Buddha statues arrive, await the Dalai Lama
Three massive Buddhist statues were airlifted to the Tibetan Canadian Cultural Centre on Friday, in advance of a visit to Toronto by the Dalai Lama.
The precious statues, one as tall as 16 feet, were handcrafted by Buddhist monks in Nepal specifically for the Tibetan Canadian Cultural Centre in Toronto, which is expected to be finished construction by early next year.
The Tibetan cultural centre, on Titan Drive in Etobicoke, has been getting a facelift in recent weeks as the community prepares to host the Dalai Lama, a cultural and religious leader in Buddhist culture.
The Dalai Lama will be in Toronto to give a public talk on peace at the Rogers Centre on Friday, Oct. 22. The next day he will preside over an inauguration ceremony to bless the construction at the centre.
During his two-day stay in Toronto, the Dalai Lama will reside in a specially-constructed home on the centre’s second floor.
Kevin Fitzsimons, a Buddhist interior designer managing the project, said the cultural centre has been nestled inside a long, narrow industrial building at the site. Renovations were needed to fit the massive statues, ranging in size between eight and 16 feet. The statues will then sit on thrones about nine feet tall.
The site, once a lighting factory is being redrawn as an ‘enlightened’ space to match with Buddhist requirements.
The building will have a south-facing entrance with a 3 ½ storey Pagoda at the front.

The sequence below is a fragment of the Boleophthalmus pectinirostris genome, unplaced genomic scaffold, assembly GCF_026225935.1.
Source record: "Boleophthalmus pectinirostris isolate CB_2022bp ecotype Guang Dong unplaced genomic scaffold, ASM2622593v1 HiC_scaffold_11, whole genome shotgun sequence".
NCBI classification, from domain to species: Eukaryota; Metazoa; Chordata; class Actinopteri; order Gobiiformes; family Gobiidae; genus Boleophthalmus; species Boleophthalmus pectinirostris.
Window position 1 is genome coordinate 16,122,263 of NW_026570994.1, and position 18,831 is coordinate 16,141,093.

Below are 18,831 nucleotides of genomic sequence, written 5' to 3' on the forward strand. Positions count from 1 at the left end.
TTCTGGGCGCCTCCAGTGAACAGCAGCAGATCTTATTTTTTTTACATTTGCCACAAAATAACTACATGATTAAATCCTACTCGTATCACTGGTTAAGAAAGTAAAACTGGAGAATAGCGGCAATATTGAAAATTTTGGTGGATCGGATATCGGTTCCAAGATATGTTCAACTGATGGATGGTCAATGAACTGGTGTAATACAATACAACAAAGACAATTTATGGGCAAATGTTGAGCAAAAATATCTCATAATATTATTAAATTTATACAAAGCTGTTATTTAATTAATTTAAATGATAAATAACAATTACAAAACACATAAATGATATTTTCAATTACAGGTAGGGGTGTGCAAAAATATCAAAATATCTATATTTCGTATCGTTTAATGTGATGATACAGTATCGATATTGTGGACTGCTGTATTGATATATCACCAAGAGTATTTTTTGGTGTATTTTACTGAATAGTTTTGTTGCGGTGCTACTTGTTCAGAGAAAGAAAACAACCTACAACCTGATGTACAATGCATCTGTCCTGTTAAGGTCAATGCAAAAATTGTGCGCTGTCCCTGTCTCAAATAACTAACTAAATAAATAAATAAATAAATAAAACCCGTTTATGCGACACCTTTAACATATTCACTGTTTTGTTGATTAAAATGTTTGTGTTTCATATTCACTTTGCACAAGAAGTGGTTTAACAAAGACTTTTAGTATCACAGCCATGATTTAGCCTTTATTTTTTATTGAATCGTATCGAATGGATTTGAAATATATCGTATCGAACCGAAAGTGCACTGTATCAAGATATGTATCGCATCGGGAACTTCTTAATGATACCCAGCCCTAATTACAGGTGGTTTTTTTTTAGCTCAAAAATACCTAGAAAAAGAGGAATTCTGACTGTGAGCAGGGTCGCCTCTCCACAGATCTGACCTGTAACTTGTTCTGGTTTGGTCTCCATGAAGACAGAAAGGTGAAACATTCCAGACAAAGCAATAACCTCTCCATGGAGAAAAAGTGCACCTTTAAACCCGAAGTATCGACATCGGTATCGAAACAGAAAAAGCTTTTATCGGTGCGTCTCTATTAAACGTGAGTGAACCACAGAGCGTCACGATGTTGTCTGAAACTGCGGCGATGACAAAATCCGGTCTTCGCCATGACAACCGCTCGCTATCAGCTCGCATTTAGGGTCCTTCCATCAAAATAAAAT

Above the front entrance are private quarters that include sleeping, living and meeting rooms to be used during the Dalai Lama’s visit. Fitzsimons says that residence will remain empty when the Dalai Lama is not in town.
The centre will also include classrooms, a kitchen and banquet hall and an NBA-regulation basketball court.
“The whole idea is to get kids out, because it is a community centre,” Fitzsimons said.
At the very back of the building there will be an assembly hall that reaches up 4 storeys.
It is here that three of the largest Buddhist statues in Canada will reside.
The statues were hand crafted in Nepal according to Buddhist custom and are very precious, Fitzsimons said.
“They have to be inside. They are very precious so they have to be inside and protected.”
The statues are made of bronze, brass, copper and gold. Some are covered in jewels. The statues were hand painted by Buddhist monks in Nepal and prepared in a traditional manner.
Inside the statues are hundreds of thousands scrolls containing written mantras and prayers, all of them rolled with precision and stacked in rows. Dirt was collected from around the world and packed with cedar and jewels inside the statues.
It took 40 people three weeks to prepare the scrolls for the statues, and they will be put in place by monks.
“That can only be done by monks. That is why monks have come from India just to do these three statues ... very religious works,” Fitzsimons said.
The project was launched in September 2009 and construction began in July 2010. It is expected to be completed in March 2011.
With a report from CTV Toronto's Michelle Dube